Coronavirus free Italian town selling houses at merely $1

WION Web Team
Cinquefrondi, Italy Updated: Jun 11, 2020, 12:29 PM(IST)

Italian town called Maenza Photograph:( Twitter )

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Similar to the other towns in Italy with homes on the market for almost nothing, many of Cindquefrondi's young people have been moving away to search for jobs, causing a trend of depopulation.

As countries reopen and travel begins to resume in the wake of the coronavirus pandemic, one small town in Italy is selling homes for just one dollar.

In the southern area of Calabria, the quaint community of Cinquefrondi overlooks picturesque coasts. Amid the ongoing pandemic, the town claims to be a "COVID-free village''.

With the hope of attracting more residents and revitalizing its urban areas, it's selling homes for just a little more than a dollar, calling the mission "Operation Beauty." Similar to the other towns in Italy with homes on the market for almost nothing, many of Cindquefrondi's young people have been moving away to search for jobs, causing a trend of depopulation.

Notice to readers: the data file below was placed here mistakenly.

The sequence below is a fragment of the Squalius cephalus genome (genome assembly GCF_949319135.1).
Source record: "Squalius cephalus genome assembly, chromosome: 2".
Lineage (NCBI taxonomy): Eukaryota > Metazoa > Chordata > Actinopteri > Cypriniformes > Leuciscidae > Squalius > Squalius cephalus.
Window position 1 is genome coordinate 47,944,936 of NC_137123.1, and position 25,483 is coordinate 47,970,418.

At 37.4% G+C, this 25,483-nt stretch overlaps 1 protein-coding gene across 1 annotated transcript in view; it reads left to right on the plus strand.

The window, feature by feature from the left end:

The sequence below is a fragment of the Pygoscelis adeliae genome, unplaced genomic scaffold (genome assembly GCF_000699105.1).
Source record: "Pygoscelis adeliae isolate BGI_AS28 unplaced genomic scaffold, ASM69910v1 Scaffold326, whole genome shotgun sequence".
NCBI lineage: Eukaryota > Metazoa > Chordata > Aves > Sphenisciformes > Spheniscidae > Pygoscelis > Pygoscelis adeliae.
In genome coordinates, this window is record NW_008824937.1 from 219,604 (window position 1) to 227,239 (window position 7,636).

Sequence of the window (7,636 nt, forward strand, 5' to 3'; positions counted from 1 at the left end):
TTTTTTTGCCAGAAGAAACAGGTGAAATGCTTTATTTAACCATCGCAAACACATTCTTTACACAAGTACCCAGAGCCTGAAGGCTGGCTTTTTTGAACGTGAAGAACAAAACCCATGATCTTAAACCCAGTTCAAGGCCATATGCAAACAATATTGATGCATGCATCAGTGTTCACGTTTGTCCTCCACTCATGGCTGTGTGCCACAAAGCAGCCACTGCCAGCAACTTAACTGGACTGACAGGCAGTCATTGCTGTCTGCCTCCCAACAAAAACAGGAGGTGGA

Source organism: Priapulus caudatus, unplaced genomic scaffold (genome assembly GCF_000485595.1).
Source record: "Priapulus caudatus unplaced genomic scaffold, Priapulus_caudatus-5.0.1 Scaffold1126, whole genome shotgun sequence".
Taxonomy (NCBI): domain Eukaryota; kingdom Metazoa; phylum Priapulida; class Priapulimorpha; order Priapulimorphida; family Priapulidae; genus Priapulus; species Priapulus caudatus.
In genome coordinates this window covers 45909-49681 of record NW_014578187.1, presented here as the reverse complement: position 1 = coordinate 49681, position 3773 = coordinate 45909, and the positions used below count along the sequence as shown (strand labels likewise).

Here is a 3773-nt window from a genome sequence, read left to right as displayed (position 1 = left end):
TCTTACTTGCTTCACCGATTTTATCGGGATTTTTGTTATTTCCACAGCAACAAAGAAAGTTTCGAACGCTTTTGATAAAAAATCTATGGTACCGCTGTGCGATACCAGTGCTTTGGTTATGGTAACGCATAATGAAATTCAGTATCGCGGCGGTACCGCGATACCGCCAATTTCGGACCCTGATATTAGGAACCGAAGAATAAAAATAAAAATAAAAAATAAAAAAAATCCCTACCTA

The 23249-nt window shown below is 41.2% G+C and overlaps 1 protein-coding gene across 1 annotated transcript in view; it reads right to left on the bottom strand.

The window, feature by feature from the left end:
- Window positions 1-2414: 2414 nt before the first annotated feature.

Cinquefrondi
Like many Italian villages and towns, Cinquefrondi has suffered from depopulation.

"Finding new owners for the many abandoned houses we have is a key part of the Operation Beauty [mission] that I have launched to recover degraded, lost parts of town," said Cinquefrondi Mayor Michele Conia. 

"I grew up in Germany where my parents had migrated, then I came back to save my land. Too many people have fled from here over the decades, leaving behind empty houses. We can't succumb to resignation."

Also read: Coronavirus: Italy reopens with strict guidelines after nearly two months

The new home owners will have to renovate their house within three years. As opposed to other Italian towns that have offered homes for a euro, Cinquefrondi won't require a hefty down payment the buyer must give up if they fail to renovate the home. The town only requires an annual €250 policy insurance fee until work on the home is complete.

If the new home owners don't revamp the home within the deadline, they're liable €20,000 fine. But the one-euro houses, which once belonged to farmers, shepherds, and artisans, are fairly small, so the three-year timeline seems doable.

Cinquefrondi has reported zero coronavirus cases among its residents and is located within a region which has had one of Italy's lowest levels of contagion.

Nationwide, Italy has begun to open borders to visitors after making significant progress in reducing the infection.

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